Sisters of St John of God
9 Barker Street
Broome WA 6725
The Great War slowed and damaged Broome’s pearling industry. Before the days of plastic buttons mother of pearl provided a principal raw material for button-making. A world-wide market for pearl shell saw Broome develop rapidly between the mid-1880s and the first decades of the 20th century. After 1900 Australia supplied 80% of the world’s pearl shell buttons. The local industry was established on the lands of the Yawuru people, who traditionally wore pearl shell rijis (pubic coverings) and whose custom almost certainly drew attention to the local availability of the shells.
About 1000 people of European descent were living in Broome when the war started. More than double that number were non-European – particularly Japanese, Chinese, Malay and Indonesian. Indigenous Australians also sometimes lived in the town.
Export dependent industries were stifled during wartime, after stretches of ocean were made more dangerous by hostile surface vessels and submarines. The Indian Ocean and the islands to the north of Broome harboured German raiders such as the Emden and their presence was a factor in the collapse of work opportunities for pearl divers and their support crews. The Broome Collector of Customs reckoned that by late 1914 there was 1500 tons of shell lying unsold in Broome sheds and wrote:
There is no question in my mind as to the ultimate result of the present war on the Pearling Industry in this State and unless the unforeseen occurs, the whole of the fleets will be out of commission at the end of the year. (Collector of Customs Freemantle Report, 7 November 1914)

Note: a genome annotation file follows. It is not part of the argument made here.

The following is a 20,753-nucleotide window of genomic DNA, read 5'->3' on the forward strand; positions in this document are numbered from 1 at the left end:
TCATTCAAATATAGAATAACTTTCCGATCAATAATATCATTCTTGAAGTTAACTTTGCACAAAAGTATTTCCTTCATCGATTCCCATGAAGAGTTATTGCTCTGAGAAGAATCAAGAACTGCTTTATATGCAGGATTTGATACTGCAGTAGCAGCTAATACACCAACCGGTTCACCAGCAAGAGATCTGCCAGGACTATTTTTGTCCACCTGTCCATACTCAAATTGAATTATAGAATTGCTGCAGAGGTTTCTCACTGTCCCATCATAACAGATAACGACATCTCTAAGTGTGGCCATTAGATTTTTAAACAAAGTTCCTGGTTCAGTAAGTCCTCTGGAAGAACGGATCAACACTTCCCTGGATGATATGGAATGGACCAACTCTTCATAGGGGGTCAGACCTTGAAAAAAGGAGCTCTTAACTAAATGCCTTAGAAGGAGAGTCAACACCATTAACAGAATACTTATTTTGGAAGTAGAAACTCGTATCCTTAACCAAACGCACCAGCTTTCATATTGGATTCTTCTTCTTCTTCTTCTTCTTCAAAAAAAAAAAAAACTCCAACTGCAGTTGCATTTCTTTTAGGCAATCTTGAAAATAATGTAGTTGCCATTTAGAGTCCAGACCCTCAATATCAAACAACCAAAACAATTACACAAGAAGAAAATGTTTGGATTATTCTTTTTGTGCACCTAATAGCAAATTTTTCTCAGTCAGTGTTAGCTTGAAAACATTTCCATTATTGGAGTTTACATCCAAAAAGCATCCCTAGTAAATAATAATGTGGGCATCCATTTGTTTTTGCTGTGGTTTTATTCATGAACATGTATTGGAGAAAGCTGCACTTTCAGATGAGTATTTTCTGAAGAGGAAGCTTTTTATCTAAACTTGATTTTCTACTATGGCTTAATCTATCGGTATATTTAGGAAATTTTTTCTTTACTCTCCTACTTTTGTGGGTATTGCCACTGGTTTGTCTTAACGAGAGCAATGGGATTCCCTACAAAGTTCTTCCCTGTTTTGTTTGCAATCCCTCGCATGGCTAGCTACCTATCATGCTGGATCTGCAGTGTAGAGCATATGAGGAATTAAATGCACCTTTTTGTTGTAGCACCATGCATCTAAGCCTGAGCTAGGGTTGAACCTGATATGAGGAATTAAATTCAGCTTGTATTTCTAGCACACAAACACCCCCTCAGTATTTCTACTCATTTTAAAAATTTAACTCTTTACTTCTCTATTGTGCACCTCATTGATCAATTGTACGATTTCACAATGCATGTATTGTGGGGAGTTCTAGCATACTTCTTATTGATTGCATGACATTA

The number of Japanese in Broome had steadily increased from about 1880, reaching a peak just before the Second World War. Some 2000 people of Japanese descent lived in the town. Though their forebears in Australia had often been divers, by the early 1900s many had acquired ownership of luggers.
The seasonal ‘lay-up’ of workers in December each year during the cyclone season sometimes created discord between the owner-operators of luggers and their employees. This was exacerbated by complex racial tensions and class consciousness.
In 1907 violence erupted between well-to-do Japanese and their Malay divers and deckhands. In 1914, with the European war already affecting much of the world, trouble broke out once more during the seasonal lay-up, this time between Japanese and their Indonesian labourers (Koepangers/ Timorese). Some 600 Japanese engaged with about 150 Koepangers, both groups armed with improvised and more conventional weapons.
The Historical Museum and the Heritage Centre (managed by the Sisters of St John of God) at Broome hold collections evoking these unsettled times made worse by the onset of the war.
The Heritage Centre of the Sisters of St of God’s home page:
Broome Historical Museum:
ABC broadcast concerning 1914 and 1920 Race Riots:
Western Australia Police Historical Society Inc:
The White Divers of Broome, John Bailey, Pan Macmillan 2001
Thanks to Kylie Jennings at the Broome Historical Museum and to Sister Pat Rhatigan at the St John of God Heritage Centre, Broome.